The Waste Makers
An exposé of "the systematic attempt of business to make us wasteful, debt-ridden, permanently discontented individuals," The Waste Makers is Vance Packard's pioneering 1960 work on how the rapid growth of disposable consumer goods was degrading the environmental, financial, and spiritual character of American society.
The Waste Makers was the first book to probe the increasing commercialization of American life—the development of consumption for consumption's sake. Packard outlines the ways manufacturers and advertisers persuade consumers to buy things they don't need and didn't know they wanted, including the two-of-a-kind of everything syndrome—"two refrigerators in every home"—and appeals to purchase something because it is more expensive, or because it is painted in a new color. The book also brought attention to the concept of planned obsolescence, in which a "death date" is built into products so that they wear out quickly and need to be replaced. By manipulating the public into mindless consumerism, Packard believed that business was making us "more wasteful, imprudent, and carefree in our consuming habits," which was using up our natural resources at an alarming rate.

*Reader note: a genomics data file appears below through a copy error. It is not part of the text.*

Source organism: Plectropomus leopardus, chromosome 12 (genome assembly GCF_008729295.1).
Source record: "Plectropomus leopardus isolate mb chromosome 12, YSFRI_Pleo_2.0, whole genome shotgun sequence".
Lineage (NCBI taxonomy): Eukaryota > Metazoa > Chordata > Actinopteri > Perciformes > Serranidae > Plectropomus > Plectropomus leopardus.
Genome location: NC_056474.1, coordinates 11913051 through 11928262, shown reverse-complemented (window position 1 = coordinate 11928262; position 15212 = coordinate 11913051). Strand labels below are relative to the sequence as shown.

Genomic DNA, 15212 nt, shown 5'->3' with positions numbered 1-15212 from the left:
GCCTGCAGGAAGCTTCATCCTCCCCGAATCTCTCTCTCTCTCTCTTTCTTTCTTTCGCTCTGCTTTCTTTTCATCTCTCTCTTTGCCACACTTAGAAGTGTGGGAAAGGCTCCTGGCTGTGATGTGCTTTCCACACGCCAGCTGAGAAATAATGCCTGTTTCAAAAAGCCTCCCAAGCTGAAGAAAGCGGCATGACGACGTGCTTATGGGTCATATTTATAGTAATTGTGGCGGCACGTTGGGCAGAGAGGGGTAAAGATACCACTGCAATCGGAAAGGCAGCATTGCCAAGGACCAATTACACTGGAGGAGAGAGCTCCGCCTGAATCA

A prescient book that predicted the rise of American consumer culture, this all new edition of The Waste Makers features an introduction by best-selling author Bill McKibben.
Vance Packard (1914-1996) was an American journalist, social critic, and best-selling author. Among his other books were The Hidden Persuaders, about how advertisers use psychological methods to get people to buy the products they sell; The Status Seekers, which describes American social stratification and behavior; and The Naked Society, about the threats to privacy posed by new technologies.
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